- Look for the source – where is your CBD grown and harvested? Do you have a clear idea of its journey from seed to shelf?
- Research, research, research – The best thing you can do is become acquainted with the terminology and landscape of CBD. So take the time to read about the difference between types of extraction, how to understand lab test results, and be cautious of grandiose claims.
What Substances Are Banned in Sports/Athletics?
As said above, some sports may ban certain substances that other sports don’t, but some of the more common chemicals and substances that athletes are usually tested for include:
- Stimulants such as amphetamines, ephedra, or caffeine
- HGH (human growth hormone)
The full list of banned substances and techniques fall into the following categories:
- Blood doping
- Peptide hormones
Each sports organization has a different list of substances they test for and if you’re curious it’s worth contacting your specific league for details.
What Happens When Athletes Are Asked to take a Drug Test?
If you’re required to undergo a drug test you will most likely be asked to provide either a urine or blood sample, and sometimes both. The precise procedure may vary from country to country, but usually entail the steps below:
Drug tests are quite immediate, and so once an athlete has been informed of the test, they must be accompanied at all times until the test is complete. The sample must be provided while the athlete is accompanied to diminish any chance of substituting samples, and are asked to provide two samples for definitive testing. The sample is then sealed and collected and sent to an accredited lab to be analysed.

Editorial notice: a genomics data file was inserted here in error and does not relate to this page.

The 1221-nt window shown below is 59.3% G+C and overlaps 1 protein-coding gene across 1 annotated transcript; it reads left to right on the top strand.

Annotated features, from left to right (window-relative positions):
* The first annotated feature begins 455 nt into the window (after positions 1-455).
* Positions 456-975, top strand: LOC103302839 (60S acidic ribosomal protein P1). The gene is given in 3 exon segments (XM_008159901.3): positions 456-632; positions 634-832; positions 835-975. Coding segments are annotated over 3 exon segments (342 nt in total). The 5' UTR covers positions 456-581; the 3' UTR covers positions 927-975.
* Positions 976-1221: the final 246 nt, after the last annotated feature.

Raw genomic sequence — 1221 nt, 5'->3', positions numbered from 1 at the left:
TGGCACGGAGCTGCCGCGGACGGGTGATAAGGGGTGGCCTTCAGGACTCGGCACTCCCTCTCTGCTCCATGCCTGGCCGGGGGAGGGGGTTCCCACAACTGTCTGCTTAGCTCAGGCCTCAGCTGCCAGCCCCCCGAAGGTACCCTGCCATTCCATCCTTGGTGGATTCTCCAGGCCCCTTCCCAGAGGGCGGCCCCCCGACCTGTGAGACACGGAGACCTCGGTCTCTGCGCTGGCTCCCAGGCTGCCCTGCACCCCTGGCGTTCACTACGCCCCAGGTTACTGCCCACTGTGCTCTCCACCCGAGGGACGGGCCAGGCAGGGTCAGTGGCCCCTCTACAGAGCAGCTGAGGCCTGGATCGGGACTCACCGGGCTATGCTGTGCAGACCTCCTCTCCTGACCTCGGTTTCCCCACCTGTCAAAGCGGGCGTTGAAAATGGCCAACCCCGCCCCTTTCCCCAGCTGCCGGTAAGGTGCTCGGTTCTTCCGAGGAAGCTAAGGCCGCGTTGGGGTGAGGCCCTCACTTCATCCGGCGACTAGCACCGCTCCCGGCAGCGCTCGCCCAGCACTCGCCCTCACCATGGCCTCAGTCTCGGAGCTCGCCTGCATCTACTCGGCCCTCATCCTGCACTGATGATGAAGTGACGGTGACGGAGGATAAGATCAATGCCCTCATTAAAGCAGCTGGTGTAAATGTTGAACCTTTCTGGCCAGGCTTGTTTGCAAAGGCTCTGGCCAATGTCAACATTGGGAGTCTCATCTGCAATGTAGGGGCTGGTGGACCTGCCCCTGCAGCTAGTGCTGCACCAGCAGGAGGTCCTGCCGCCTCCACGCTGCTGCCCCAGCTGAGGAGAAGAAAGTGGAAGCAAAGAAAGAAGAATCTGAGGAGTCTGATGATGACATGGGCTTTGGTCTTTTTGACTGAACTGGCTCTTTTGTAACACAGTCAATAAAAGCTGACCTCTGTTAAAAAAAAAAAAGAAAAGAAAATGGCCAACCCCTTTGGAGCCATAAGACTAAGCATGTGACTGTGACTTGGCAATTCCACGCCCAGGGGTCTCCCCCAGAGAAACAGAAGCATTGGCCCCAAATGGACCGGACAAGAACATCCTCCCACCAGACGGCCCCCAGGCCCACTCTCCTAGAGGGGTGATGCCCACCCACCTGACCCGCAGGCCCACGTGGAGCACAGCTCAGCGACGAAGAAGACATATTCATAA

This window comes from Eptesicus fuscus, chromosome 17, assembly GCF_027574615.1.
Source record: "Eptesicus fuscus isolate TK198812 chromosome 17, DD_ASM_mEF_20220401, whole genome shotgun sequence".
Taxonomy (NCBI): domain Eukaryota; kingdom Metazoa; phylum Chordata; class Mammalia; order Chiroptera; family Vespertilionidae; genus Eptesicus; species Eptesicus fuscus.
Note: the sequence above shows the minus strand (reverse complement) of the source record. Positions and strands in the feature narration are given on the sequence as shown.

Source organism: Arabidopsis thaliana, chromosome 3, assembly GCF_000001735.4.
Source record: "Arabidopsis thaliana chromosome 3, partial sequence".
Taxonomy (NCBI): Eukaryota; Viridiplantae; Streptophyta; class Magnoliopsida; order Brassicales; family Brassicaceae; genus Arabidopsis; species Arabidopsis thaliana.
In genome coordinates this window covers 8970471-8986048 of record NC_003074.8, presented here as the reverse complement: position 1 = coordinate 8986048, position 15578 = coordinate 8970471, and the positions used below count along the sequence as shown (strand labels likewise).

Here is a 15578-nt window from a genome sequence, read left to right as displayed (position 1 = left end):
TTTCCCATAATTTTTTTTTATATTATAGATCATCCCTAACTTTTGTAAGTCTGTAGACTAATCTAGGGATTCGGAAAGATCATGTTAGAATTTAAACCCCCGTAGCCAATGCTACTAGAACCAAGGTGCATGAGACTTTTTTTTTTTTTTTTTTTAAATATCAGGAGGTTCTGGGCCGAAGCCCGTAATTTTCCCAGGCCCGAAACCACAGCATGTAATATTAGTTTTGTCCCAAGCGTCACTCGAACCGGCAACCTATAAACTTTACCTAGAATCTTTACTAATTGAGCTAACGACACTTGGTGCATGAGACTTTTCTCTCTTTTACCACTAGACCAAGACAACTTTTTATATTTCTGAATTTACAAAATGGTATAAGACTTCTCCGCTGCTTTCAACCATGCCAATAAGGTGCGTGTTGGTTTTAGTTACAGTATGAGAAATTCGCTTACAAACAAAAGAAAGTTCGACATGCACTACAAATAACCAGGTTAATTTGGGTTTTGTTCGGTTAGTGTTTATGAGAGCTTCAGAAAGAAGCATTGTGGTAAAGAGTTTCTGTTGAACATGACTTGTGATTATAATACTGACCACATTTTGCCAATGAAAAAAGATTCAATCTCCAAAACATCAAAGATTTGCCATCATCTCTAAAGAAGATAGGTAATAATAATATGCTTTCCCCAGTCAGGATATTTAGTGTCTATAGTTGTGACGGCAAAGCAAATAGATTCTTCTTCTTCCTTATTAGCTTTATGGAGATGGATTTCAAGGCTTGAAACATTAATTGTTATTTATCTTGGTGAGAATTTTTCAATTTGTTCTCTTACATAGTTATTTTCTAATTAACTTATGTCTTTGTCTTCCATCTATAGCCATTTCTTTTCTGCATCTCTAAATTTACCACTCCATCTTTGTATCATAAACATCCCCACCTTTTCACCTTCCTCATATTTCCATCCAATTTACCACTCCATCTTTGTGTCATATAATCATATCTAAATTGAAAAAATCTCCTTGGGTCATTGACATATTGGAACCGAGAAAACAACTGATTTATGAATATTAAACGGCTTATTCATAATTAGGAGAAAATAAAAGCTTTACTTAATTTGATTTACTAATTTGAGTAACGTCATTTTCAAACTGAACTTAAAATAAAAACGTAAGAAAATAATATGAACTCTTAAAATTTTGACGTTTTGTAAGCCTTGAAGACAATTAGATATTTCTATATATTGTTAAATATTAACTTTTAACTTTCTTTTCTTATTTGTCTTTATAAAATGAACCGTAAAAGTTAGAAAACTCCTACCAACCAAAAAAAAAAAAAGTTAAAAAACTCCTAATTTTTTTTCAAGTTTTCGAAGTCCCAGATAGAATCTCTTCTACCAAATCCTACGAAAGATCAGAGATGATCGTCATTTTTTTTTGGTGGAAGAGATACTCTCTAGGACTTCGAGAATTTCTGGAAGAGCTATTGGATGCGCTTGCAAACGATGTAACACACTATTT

What Happens After a Drug Test?
After the sample is collected, it is transported to an independent laboratory for testing. The analytical tests employed will be appropriate to the prohibited substances that apply to the athlete’s sport and whether or not the athlete is currently competing or not.
The results of laboratory analyses are reported to the appropriate authority, which is normally the sport governing body or the competition event organiser that the athlete is part of or participating in. If the analysis does not detect a prohibited substance or method, the athlete is informed and results are put on a public register. These results can be stored for varying lengths of time for reference.
If a sample does contain a prohibited substance, the athlete is notified of the following:
- The adverse analytical finding
- The anti-doping rule violated
- The athlete’s right to request the analysis of the second sample submitted
The effects can be major and include disqualification and ineligibility, according to the nature of the violation. If a negative result occurs in connection with a competitive event, this may lead to disqualification of the athlete’s individual results. Normally, an athlete would also serve a period of ineligibility to compete.